Compaq chief sees bumpy ride ahead

Growth in IT spending will not stabilise in the near future and PC innovation is stagnating, said a somewhat gloomy Michael...

Growth in IT spending will not stabilise in the near future and PC innovation is stagnating, said a somewhat gloomy Michael Capellas, Compaq's chief executive officer, in a keynote speech at the IDC European IT Forum in Monaco on 17 September.

Just before Capellas' speech, the market research firm IDC came out with a new worldwide IT spending forecast, which has IT spending levelling off at about 10% between 2002 and 2005. The forecast was adjusted downward for the effects of the economic slump and the terrorist acts in the US.

"I am not a great believer that stable growth is going to happen. I think the pattern of spiking up and down is one that's going to be with us for a while," said Capellas, who delivered his keynote via videoconference. He could not attend the forum in person because of last week's terrorist attacks.

There will be growth in certain areas, such as IT services - one sector the combined Hewlett-Packard and Compaq will focus on - said Capellas.

The "brutal pricing" in the PC market - stemming from the PC becoming a commodity, the industry maturing and excess PC manufacturing capacity - is leading to a slowdown in innovation, according to Capellas. He also said that the heavy discounting in PCs "will be with us for a while".

But demand for PCs, boosted by the rise of the Internet, will shift into demand for complete packages of more advanced hardware and services, according to Capellas.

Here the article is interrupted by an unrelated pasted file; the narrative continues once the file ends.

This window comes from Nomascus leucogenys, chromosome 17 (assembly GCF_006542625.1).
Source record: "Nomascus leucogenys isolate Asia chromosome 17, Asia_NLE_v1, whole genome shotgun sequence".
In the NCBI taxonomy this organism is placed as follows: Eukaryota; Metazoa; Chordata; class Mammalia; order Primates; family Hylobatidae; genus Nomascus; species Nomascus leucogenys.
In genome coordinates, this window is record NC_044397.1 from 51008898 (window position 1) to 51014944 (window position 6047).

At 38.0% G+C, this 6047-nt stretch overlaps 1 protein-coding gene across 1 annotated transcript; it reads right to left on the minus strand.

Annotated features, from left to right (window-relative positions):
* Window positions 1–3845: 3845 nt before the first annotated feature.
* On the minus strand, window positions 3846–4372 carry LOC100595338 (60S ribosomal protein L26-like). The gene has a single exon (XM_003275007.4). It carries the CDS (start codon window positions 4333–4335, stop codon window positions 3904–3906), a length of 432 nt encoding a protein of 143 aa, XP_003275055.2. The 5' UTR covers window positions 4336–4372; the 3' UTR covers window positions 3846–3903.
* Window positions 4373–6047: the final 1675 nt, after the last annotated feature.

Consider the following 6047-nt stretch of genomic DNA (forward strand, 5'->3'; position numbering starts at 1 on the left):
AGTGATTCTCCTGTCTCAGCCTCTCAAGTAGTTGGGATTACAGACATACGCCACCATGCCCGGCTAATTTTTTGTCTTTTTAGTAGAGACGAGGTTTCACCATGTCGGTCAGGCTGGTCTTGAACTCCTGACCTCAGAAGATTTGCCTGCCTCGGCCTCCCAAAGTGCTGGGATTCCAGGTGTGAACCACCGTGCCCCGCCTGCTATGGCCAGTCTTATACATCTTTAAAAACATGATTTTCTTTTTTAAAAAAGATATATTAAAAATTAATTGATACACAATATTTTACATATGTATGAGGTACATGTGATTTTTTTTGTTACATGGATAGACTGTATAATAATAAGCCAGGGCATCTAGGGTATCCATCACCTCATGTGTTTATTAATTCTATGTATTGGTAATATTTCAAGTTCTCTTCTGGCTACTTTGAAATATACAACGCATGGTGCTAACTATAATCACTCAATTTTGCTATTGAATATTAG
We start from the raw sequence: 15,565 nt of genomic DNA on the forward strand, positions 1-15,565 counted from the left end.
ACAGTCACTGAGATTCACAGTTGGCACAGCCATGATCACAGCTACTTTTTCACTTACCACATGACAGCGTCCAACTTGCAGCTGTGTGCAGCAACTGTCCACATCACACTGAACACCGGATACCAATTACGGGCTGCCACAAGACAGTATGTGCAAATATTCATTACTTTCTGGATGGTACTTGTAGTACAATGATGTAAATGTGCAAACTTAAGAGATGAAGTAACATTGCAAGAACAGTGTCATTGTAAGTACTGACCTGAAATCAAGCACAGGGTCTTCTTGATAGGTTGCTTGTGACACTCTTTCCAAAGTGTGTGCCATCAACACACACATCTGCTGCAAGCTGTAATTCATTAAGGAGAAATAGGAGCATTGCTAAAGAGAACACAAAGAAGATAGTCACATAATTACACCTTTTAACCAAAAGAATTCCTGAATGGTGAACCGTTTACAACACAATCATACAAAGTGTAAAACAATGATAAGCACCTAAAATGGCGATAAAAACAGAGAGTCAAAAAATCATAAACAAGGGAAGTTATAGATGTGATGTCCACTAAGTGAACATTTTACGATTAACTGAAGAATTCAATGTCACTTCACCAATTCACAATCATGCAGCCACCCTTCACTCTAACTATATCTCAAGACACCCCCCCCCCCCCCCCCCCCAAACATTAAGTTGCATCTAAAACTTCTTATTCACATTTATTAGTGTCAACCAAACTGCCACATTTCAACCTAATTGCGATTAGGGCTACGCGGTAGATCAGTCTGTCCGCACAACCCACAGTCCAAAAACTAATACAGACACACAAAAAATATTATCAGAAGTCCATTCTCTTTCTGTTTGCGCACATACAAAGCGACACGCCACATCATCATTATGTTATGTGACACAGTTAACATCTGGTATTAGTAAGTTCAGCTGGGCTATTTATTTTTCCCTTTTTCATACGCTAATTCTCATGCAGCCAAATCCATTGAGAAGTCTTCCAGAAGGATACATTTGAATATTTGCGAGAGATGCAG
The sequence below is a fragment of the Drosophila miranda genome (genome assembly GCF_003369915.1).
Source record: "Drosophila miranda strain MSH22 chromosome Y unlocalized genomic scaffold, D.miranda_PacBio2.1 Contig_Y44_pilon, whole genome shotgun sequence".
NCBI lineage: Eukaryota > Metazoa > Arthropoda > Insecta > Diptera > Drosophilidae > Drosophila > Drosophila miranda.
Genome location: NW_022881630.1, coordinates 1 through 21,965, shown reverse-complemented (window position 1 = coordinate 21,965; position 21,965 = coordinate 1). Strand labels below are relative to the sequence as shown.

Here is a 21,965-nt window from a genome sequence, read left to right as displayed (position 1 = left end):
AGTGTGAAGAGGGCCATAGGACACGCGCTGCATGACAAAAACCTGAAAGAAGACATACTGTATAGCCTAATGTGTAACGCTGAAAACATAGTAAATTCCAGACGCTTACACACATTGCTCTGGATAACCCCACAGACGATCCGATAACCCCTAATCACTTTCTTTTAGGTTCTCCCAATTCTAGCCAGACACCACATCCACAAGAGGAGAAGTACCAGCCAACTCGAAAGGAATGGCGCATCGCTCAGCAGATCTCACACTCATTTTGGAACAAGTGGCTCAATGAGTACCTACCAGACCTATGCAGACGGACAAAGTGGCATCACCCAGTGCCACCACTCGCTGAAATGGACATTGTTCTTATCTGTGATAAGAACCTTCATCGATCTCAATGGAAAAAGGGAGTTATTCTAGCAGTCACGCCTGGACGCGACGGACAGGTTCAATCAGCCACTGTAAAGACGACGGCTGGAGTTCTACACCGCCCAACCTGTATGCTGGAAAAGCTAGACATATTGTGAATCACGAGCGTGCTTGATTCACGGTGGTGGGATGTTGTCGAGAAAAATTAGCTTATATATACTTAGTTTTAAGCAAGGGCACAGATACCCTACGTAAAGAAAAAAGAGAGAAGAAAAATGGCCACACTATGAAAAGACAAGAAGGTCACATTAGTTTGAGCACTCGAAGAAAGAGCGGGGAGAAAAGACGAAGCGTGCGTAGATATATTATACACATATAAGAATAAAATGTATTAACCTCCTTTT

Earlier on 17 September, Lester Thurow, professor of management and economics at the Massachusetts Institute of Technology (MIT) claimed that Compaq had given up on PCs and bailed out of the price war led by direct seller Dell. Capellas confirmed that Compaq had decided not to engage in this price war as it had been doing before.

"We are not giving up at all on the access business," he said, using the term "access" to refer to PCs, handheld computers and other devices that can be used to access a network. Compaq aims to lead this market in the future.

On the merger with HP, Capellas echoed the words spoken by HP's Carly Fiorina in her own keynote address.

"This merger has been seen as a consolidation of the PC business. I see it as driving a new model for the enterprise," said Capellas. He reiterated that the Compaq brand would continue to exist, but said that it would be premature to say what products would carry a Compaq sticker in future.

On the IT services side, Capellas said, HP and Compaq would grow organically and make acquisitions to be able to take on primary rival IBM.

"The hardest thing to do for a services company is to create a global service infrastructure. Both companies will probably target and make some acquisitions in professional services and consultancy, not of larger companies, but in targeted areas in vertical markets," Capellas said.

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